A culture of whole-school planning has been well established in Glenasmole NS. The school plan contains detailed, organisational policies and procedures that are clear, concise and relevant to the school’s needs. These policies address, among others, admission of pupils, code of behaviour, health and safety, child protection, ICT, substance use, supervision of pupils and guidance regarding homework. Curriculum plans for English, Irish, Mathematics, Social Environmental, Scientific Education (SESE) Music, Physical Education (PE) and Visual Arts were devised a number of years ago. It is now timely to coordinate the systematic review of curriculum plans in support of the curriculum and changing school needs. It is recommended that the school plan be distributed to all teachers.
Evidence was provided to confirm that the board of management and staff have taken appropriate steps to develop policies in line with the provisions in Children First: National Guidelines for the Protection and Welfare of Children (Department of Health and Children, 2004) and Child Protection Guidelines for Primary Schools (Department of Education and Science, September 2004). Evidence was also provided to confirm that the board of management has adopted and implemented the policies. A designated liaison person has been appointed in line with the requirements of the Departmental guidelines.
All teachers prepare long-term and short-term plans. A range of individual planning frameworks is used and some of these should be explored further to develop a coordinated, whole-school approach to individual curriculum planning. Teachers provide monthly progress records on a common template which is reflective of the strands and strand units of the curriculum.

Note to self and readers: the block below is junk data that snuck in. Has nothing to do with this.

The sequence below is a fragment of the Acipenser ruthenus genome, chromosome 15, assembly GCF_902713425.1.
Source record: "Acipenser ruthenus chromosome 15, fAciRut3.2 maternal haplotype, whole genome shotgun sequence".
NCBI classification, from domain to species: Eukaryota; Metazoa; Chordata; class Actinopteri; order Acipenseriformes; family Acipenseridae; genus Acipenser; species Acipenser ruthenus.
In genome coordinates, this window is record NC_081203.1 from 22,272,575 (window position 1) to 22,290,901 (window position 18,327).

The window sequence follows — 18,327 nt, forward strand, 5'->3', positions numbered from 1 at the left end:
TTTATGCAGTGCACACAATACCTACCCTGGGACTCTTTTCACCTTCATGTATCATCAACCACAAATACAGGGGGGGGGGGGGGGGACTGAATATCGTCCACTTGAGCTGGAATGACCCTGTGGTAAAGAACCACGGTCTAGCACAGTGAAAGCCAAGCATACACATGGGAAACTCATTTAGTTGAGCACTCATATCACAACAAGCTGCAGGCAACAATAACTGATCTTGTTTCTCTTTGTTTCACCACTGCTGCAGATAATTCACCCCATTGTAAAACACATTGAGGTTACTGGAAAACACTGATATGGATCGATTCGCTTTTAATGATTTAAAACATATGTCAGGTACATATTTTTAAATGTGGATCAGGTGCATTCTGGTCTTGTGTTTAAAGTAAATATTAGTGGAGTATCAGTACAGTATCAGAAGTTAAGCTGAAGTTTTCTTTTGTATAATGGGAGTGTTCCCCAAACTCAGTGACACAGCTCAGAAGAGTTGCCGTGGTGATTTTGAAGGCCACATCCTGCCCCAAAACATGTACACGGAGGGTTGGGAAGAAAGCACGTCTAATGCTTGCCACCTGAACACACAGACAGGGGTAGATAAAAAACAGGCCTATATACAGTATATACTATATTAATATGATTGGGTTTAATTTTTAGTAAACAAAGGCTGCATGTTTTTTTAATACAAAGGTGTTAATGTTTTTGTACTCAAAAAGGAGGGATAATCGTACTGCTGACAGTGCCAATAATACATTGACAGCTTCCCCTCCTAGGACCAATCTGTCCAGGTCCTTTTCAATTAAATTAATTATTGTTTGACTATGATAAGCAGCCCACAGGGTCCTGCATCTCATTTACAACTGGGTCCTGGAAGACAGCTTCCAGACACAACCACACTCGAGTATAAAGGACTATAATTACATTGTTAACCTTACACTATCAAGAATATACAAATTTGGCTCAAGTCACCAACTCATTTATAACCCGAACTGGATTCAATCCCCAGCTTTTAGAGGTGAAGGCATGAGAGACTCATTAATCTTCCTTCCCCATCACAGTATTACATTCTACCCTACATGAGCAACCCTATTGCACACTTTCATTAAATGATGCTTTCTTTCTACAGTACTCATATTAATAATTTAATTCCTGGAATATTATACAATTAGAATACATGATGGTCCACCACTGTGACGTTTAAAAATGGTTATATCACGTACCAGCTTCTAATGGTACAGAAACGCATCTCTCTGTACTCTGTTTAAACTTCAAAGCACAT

The school provides a broad curriculum to the pupils. All teachers deliver appropriate lessons with competence. In general, lessons are differentiated to take account of the various class levels. Some very effective teaching methodologies are used in many lessons, incorporating the explicit teaching of core concepts, the promotion of active learning, the preparation of quality, focused tasks and the use of the environment. More consistent use of these effective practices with all classes is recommended. The model of support used for pupils with learning needs incorporates both team teaching and the in-class provision of targeted support. This practice is underpinned by a praiseworthy level of engagement and collaboration. The overall quality of learning is good. Most pupils are confident, motivated learners. They have some opportunities to contribute their views on aspects of school life through their participation on the committee for the Green School programme. Older pupils behave in a responsible and supportive way towards the junior pupils during playtime on the yard.